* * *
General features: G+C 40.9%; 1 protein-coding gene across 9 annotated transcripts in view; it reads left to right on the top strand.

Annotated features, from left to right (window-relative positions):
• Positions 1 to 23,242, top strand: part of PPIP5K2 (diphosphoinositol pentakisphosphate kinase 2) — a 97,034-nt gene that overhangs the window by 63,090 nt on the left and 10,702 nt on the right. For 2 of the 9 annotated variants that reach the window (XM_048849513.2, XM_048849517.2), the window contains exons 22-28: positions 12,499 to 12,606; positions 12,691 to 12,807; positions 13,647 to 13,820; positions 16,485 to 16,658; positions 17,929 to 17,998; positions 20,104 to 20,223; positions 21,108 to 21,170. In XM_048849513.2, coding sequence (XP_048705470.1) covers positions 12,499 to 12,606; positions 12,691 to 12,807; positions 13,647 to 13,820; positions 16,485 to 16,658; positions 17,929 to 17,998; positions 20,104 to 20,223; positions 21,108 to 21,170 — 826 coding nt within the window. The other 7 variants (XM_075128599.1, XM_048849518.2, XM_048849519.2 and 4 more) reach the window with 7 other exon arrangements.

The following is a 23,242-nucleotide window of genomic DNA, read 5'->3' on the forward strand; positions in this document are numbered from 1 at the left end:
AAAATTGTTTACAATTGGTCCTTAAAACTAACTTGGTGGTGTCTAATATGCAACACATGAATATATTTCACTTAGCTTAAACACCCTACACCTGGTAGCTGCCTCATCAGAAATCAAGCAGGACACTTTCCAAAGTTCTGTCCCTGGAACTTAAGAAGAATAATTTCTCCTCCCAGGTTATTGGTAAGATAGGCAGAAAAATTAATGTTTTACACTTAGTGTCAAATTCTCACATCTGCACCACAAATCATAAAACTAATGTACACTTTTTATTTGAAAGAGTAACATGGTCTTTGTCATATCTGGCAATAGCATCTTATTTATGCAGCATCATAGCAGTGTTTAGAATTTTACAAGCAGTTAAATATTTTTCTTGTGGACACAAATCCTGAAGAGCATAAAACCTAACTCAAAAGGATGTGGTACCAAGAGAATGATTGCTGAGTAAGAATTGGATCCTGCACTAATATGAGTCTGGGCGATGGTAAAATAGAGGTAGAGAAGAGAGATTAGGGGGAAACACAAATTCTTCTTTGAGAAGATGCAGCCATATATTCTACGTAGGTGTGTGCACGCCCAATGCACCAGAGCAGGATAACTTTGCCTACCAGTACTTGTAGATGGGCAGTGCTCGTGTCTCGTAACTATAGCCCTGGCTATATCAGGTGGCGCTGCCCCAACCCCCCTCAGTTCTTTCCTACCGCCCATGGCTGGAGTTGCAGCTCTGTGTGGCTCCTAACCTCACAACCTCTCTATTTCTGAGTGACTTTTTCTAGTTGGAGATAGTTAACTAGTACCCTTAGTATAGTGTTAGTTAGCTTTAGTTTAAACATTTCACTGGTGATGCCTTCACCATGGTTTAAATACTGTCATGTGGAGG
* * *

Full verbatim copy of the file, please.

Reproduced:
General features: G+C 40.9%; 1 protein-coding gene across 9 annotated transcripts in view; it reads left to right on the top strand.

Annotated features, from left to right (window-relative positions):
• Positions 1 to 23,242, top strand: part of PPIP5K2 (diphosphoinositol pentakisphosphate kinase 2) — a 97,034-nt gene that overhangs the window by 63,090 nt on the left and 10,702 nt on the right. For 2 of the 9 annotated variants that reach the window (XM_048849513.2, XM_048849517.2), the window contains exons 22-28: positions 12,499 to 12,606; positions 12,691 to 12,807; positions 13,647 to 13,820; positions 16,485 to 16,658; positions 17,929 to 17,998; positions 20,104 to 20,223; positions 21,108 to 21,170. In XM_048849513.2, coding sequence (XP_048705470.1) covers positions 12,499 to 12,606; positions 12,691 to 12,807; positions 13,647 to 13,820; positions 16,485 to 16,658; positions 17,929 to 17,998; positions 20,104 to 20,223; positions 21,108 to 21,170 — 826 coding nt within the window. The other 7 variants (XM_075128599.1, XM_048849518.2, XM_048849519.2 and 4 more) reach the window with 7 other exon arrangements.

The following is a 23,242-nucleotide window of genomic DNA, read 5'->3' on the forward strand; positions in this document are numbered from 1 at the left end:
AAAATTGTTTACAATTGGTCCTTAAAACTAACTTGGTGGTGTCTAATATGCAACACATGAATATATTTCACTTAGCTTAAACACCCTACACCTGGTAGCTGCCTCATCAGAAATCAAGCAGGACACTTTCCAAAGTTCTGTCCCTGGAACTTAAGAAGAATAATTTCTCCTCCCAGGTTATTGGTAAGATAGGCAGAAAAATTAATGTTTTACACTTAGTGTCAAATTCTCACATCTGCACCACAAATCATAAAACTAATGTACACTTTTTATTTGAAAGAGTAACATGGTCTTTGTCATATCTGGCAATAGCATCTTATTTATGCAGCATCATAGCAGTGTTTAGAATTTTACAAGCAGTTAAATATTTTTCTTGTGGACACAAATCCTGAAGAGCATAAAACCTAACTCAAAAGGATGTGGTACCAAGAGAATGATTGCTGAGTAAGAATTGGATCCTGCACTAATATGAGTCTGGGCGATGGTAAAATAGAGGTAGAGAAGAGAGATTAGGGGGAAACACAAATTCTTCTTTGAGAAGATGCAGCCATATATTCTACGTAGGTGTGTGCACGCCCAATGCACCAGAGCAGGATAACTTTGCCTACCAGTACTTGTAGATGGGCAGTGCTCGTGTCTCGTAACTATAGCCCTGGCTATATCAGGTGGCGCTGCCCCAACCCCCCTCAGTTCTTTCCTACCGCCCATGGCTGGAGTTGCAGCTCTGTGTGGCTCCTAACCTCACAACCTCTCTATTTCTGAGTGACTTTTTCTAGTTGGAGATAGTTAACTAGTACCCTTAGTATAGTGTTAGTTAGCTTTAGTTTAAACATTTCACTGGTGATGCCTTCACCATGGTTTAAATACTGTCATGTGGAGG